Using a 100 chart, your students start by rolling two dice and adding those two numbers together. They color in the sum of those numbers on their 100 chart. After that, they will roll one die, adding that number to the sum just colored to create a new sum to color. To differentiate for your higher students, you can use a 10-sided die and add the number rolled to the previous sum.

15 – Roll and Add

This is a quick and simple no prep activity for you. Put two dice and a recording sheet in the center for your students. They roll the two dice and add the numbers together to get the sum. Use a variety of different-sided dice to mix up this activity and you can use the center for multiple weeks while your students are practicing their addition fact fluency.

16 – Play Four in a Row

This activity can be played with a partner. Roll two dice and add them together. Then daub or color in the sum. The first player to get four sums in a row wins the game. You can easily put this activity into a page protector with two different dry erase markers and students can play during centers, or as an early finisher activity.

17 – Roll to Solve

Instead of rolling two dice and adding them together, you roll a die to figure out which column you are going to have to solve an addition equation in. This is a great activity to give to your early finishers. They just grab a paper and a die and work quietly while waiting for their classmates to finish. Use many of these easy prep addition activities to keep your students working while others complete their work.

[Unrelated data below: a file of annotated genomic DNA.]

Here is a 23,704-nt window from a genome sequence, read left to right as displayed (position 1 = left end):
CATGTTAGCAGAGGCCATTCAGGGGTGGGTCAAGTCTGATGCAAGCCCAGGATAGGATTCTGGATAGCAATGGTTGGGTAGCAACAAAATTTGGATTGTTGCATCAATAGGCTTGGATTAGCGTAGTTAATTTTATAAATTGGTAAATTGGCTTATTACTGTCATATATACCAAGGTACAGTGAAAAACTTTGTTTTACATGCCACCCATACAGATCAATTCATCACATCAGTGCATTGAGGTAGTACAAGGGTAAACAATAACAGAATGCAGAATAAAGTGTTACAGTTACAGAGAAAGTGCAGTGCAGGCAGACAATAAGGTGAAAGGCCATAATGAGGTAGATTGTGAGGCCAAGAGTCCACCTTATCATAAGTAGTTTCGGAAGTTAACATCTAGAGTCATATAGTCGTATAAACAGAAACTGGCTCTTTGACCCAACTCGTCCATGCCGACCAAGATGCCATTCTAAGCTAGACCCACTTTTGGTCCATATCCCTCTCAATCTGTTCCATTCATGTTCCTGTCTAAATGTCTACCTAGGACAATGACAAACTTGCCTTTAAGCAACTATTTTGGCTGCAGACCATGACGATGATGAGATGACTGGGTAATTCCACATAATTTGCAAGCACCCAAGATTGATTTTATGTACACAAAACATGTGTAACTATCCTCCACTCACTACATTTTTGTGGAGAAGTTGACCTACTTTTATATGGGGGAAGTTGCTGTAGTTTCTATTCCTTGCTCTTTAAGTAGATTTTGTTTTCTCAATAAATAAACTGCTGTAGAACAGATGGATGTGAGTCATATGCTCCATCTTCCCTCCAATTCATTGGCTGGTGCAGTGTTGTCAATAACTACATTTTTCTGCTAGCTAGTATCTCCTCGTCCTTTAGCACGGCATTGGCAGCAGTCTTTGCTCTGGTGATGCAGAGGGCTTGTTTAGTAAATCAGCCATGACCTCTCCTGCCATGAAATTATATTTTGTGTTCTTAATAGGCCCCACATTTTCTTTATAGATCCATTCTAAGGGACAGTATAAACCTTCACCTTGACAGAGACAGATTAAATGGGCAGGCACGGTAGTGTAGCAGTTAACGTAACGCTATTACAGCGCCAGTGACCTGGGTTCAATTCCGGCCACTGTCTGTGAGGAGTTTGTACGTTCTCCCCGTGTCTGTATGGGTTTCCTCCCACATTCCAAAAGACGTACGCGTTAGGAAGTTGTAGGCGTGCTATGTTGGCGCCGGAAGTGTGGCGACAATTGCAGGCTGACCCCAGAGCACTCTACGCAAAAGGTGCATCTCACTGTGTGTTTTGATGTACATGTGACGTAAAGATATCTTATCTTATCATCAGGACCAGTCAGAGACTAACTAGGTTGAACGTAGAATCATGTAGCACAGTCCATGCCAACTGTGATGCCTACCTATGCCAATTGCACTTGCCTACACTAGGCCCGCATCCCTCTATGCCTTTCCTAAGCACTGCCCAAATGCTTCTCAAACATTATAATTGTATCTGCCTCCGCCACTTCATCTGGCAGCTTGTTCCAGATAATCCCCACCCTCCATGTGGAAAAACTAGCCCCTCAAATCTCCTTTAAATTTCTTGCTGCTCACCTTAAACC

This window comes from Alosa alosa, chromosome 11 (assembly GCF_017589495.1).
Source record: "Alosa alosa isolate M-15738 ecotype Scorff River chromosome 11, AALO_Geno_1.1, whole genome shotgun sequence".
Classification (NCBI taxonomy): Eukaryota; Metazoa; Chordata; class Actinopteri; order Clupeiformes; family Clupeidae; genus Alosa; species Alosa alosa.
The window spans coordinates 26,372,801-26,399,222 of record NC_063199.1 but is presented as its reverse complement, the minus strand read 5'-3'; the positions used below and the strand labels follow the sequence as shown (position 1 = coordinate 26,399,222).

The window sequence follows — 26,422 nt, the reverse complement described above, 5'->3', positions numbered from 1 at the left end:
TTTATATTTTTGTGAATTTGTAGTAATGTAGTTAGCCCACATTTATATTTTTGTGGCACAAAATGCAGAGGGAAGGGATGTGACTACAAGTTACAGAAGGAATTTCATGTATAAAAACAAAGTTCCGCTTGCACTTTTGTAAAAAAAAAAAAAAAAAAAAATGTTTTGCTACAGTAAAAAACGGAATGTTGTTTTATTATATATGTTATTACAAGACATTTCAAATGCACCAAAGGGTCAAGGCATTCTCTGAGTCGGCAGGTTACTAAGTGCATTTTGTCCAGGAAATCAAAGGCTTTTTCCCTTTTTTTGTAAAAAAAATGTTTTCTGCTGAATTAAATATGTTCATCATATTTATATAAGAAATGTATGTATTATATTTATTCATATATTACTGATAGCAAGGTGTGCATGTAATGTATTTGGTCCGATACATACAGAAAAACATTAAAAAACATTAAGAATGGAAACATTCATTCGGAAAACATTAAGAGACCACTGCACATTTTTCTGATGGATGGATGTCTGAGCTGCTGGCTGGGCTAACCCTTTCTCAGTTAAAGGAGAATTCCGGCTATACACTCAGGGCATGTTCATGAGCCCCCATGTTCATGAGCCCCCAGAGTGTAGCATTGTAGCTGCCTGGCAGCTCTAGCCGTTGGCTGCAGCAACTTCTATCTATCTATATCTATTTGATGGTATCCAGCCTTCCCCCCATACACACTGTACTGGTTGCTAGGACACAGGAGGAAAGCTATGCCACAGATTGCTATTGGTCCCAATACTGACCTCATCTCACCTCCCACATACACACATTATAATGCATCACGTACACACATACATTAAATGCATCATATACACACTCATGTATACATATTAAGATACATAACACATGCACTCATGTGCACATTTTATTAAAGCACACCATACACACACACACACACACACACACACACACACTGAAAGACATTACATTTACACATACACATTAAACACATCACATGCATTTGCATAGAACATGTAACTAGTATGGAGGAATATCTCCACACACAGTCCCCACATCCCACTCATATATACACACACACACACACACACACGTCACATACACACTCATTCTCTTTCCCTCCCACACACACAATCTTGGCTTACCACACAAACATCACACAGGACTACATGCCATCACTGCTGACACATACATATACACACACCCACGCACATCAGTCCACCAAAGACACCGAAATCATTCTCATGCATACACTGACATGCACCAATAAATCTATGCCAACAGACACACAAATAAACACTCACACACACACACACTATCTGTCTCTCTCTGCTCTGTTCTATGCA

Using Spinners in Addition Activities

18 – Two Digit + 1 Spinners

You can easily create a spinner by placing a paperclip on the end of a pencil and spinning it. This easy two-digit plus one worksheet allows your students to spin to create a two-digit number and then add one to it before daubing with a BINGO dauber. It is also an easy game that can be played with a partner.

19 – Spin, Roll, and Add with Two-Digit Numbers

This activity combines a spinner and a ten-sided die. First, you spin two spinners with a pencil and paperclip to create the first two-digit number. Then you roll the ten-sided die and add that to the number you spun in order to find the sum to your addition equation.

20 – Spin and Model

Using any manipulative of their choice, students can spin a spinner and count out that number of objects into one pile. Then spin the spinner again and count out another set of objects. Add these two sets of numbers together to find the sum for the equation. I find it fun to use this activity in a center and theme it with little erasers. So right now, we are using apple and leaf erasers to sort and add.

Domino Activities

21 – Modeling Addition Problems with Dominoes

Dominoes are a great manipulative to use when working on addition facts. They easily separate the numbers into two different sets so your students can identify the two factors and find the sum. You can use activities where numbers are already written on the printed dominoes, but my favorite is to give my students dominoes and have them choose the ones they want to model and solve.

22 – Using Dominoes to Show the Commutative Property